This is a great shame… essentially the marketing departments driving this thing are scoring a huge own-goal because consumers don’t ‘buy’ the concept, designers hate it, and it looks like greenwashing when, in the real world some company’s CO2/MPG figures are dropping impressively (take a bow BMW). There’s really no need for stickers when some really interesting, tangible future stuff on the horizon will result in seismic changes. I’m thinking here about cars like Chevrolet’s Volt (below)
and Renault’s entirely workable electric vehicle recharge infrastructure system (which highlights and uses Better Place’s technology network)
Renault tied this tech up with the rather plausible ‘ZE’ concept vehicle (below) – one of my personal stars of the show. Ditch the stupid luminous-green glass, camera mirrors and jewel lights, and what you’ve actually got here is the latest Kangoo Be-Bop city van, in funked-up electric form. The idea of small electric commercial vehicles in cities makes an enormous amount of sense, and Renault is already trialling this kind of thing with La Poste and other companies in France. Make no mistake, this isn’t pie in the sky, this is ‘here in the next three years’ stuff.
Elsewhere, no one was quite sure whether Fiat were trying to communicate a subliminal message of ‘cleanness’ and ‘purity’ by making their entire stand white (below)…
…but in the end, most came to the conclusion that it was just the Italians doing what they do best – getting the colours absolutely spot on, and off-setting themselves beautifully with the Alfa stand opposite – where all the cars (bar one 8C spider) were alfa red (below).
Land Rover’s stand contained nothing new or of interest, but a massive video wall with a waterfall in front of it got me snapping away (below)…
..and Honda showed off their beautiful early grand prix race car (below – right of photo), which made the current offering (below – left of photo) look a bit, erm, gross – aerodynamics eh?
Finally, Peugeot were obviously so upset with the ugliness of their Prologue concept car (below), that they decided to set the thing on fire halfway through the show.. (but seriously, have you ever seen a less-pretty rear end on a car?!)
More coming soon. See more Paris obscureness photos in my flickr galleries here.
Conservative Party leader – David Cameron
Last week’s fringe event at the Conservative Party conference in Birmingham gave us a potential glimpse of the future. The Conservatives – or ‘Tories’ are being touted by some as a shoe-in to form the next Government, so “What next for Urban Transport” was a real opportunity for the new ‘listening’ Conservatives to articulate their ideas on a policy area that currently leaves a lot to be desired.
While issues like Heathrow’s third runway, a high-speed train link between northern England and London, and whether road-user charging should get the go ahead all deserve attention, dishearteningly, no one here seemed intent to move the arguments forward on any of these subjects, and – as might be expected with politicians – there was little ‘out of the box’, future-positive thinking.
The Shadow Transport Secretary, Theresa Villiers, had earlier provided a jump-start for the event by announcing the Conservatives would scrap plans for a third runway at Heathrow if elected, and instead build a high-speed rail link. On the panel, David Frost – Director General of the British Chamber of Commerce, warned that this approach risked de-throning London as the Business capital of Europe. But Steven Norris (of Transport for London and LDA) rejected this out of hand – citing that of 400,000 air-traffic movements a year at Heathrow, around a quarter were connected with British and European short-haul flights, which could be displaced onto rail.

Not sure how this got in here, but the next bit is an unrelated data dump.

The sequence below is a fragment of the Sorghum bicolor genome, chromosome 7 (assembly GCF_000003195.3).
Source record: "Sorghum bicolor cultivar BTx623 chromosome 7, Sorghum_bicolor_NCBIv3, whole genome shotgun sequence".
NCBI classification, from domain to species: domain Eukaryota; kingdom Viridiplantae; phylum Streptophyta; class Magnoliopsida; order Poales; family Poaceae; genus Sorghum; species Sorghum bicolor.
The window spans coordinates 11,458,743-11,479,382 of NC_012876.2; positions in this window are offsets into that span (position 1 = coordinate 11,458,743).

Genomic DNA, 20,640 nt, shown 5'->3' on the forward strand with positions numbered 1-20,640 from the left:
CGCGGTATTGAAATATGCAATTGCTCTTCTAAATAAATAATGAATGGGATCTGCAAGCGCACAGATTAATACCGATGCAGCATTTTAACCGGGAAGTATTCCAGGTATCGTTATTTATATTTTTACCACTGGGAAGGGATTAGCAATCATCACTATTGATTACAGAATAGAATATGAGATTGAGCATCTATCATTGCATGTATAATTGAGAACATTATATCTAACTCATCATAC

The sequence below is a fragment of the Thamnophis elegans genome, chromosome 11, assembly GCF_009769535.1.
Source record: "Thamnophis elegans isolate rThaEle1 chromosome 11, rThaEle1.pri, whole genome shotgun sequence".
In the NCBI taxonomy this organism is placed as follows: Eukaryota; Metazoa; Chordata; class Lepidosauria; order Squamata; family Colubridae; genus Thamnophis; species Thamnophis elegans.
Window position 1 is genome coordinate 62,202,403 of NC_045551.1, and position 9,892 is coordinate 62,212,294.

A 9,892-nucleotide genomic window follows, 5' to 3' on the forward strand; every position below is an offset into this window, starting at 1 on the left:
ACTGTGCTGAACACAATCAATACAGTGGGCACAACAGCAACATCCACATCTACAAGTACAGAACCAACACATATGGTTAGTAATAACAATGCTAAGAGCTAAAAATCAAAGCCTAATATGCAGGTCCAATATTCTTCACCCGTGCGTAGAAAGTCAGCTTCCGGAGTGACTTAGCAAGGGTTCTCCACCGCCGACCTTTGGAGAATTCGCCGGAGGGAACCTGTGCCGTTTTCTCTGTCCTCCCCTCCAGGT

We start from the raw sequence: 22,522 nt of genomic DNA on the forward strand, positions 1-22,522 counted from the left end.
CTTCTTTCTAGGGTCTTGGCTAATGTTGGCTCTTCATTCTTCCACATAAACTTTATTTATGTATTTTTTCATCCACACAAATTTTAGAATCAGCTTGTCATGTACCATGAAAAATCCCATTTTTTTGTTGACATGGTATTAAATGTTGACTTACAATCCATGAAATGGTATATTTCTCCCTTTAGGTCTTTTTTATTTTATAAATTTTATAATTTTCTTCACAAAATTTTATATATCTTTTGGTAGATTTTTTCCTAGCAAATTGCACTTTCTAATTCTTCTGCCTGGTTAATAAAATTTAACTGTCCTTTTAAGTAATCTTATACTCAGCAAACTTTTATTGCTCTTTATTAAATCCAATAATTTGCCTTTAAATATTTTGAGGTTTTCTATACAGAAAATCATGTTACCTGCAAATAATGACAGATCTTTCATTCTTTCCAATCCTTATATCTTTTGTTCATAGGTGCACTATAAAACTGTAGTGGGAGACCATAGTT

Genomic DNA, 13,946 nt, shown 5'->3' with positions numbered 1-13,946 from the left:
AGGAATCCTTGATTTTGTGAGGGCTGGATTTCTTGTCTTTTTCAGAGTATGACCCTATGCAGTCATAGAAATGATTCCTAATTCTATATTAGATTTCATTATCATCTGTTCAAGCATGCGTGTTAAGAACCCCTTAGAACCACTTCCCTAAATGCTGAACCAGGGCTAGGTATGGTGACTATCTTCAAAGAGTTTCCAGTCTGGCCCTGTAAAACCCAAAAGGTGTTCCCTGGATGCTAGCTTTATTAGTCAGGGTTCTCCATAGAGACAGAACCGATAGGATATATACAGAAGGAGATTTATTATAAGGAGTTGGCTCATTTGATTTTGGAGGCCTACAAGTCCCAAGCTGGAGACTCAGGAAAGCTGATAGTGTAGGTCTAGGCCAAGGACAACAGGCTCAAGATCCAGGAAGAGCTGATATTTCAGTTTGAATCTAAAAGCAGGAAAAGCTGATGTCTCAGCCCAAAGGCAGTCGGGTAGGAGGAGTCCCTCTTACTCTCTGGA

What next for London Heathrow? The Conservative Party don’t want to see more runways built.
However, no one appeared to have studied what was actually the best, cleanest way of getting from (for instance) London to Manchester. James Governor reported via Twitter, that he’d recently met skepticism on the idea that rail was necessarily lower carbon than cars or planes. Yet when I put this idea to the panel it seemed to completely stump them.
Surely, I suggested, by way of a prompt, what the issue highlighted is that long-lead time, ‘grand projets’ risk becoming irrelevant as they are overtaken by fast-changing technologies and lifestyle patterns. The high-speed rail link was talked of in a timescale of 2015-2027, thus raising the possibility of serious improvements in aircraft efficiency, and the real chance that by the time it’s finished we might all be driving electric cars, charged off a (clean) electricity grid.
Robert Goodwill (shadow roads minister) was unmoved by this, advocating we “let technological changes play out over time and then let the public decide which is best”. Unfortunately, in the context of transport, this approach sounds rather like car companies who for years have told us ‘we’ll build new types of vehicles, such as electric cars, when our customers tell us that they want them’. This hasn’t exactly got the auto industry into a brilliant position, and as an argument, has two key flaws. Firstly, the people who use a product or service (car, train, airport) have little way of feeding back what is good and bad, and inputting into the design process. Secondly, they tend to not actually be very good at articulating a clear, ambitious vision of the future. As Henry Ford famously said upon unveiling the Model T Ford, “if I’d have asked people what they wanted, they’d have said ‘faster horses'”.
It was therefore left to old hand Steve Norris – rather than any of the ‘new’ Conservatives, to articulate some vision and foresight. At the end of the debate, he came up to me and said:
“You’re right of course – by 2027, we will all likely be driving electric cars. So the environmental stuff will be much less of an issue. What we therefore have to sort out is problems like congestion and parking. And the key to this will be to break the link between economic prosperity and rising traffic levels. To do that, we need to have a multi-pronged approach, and look much more at things like the way people work and commute – local ideas, not just big ones.”
It was a moment of clarity and sense in a bitty, turbulent debate all too similar to other ‘future transport’ events I’ve seen in the past couple of years. It illustrates how those hoping for radical improvements to Britain’s transport system under a new and different Government are likely to be disappointed. What’s clear is the danger we risk in looking to politicians, and the political process to provide great future visions. It was clear that few here were thinking really far into the future, about the real potential impact of technology on travel, or about new types of vehicles that would actually be more enjoyable, or quicker to move around cities in. Sadly, this isn’t in the nature of politicians in the current political process – illustrating all the more, why there is need for talented designers, and a better process by which designers, and the public can engage to create better, faster, more enjoyable transportation experiences.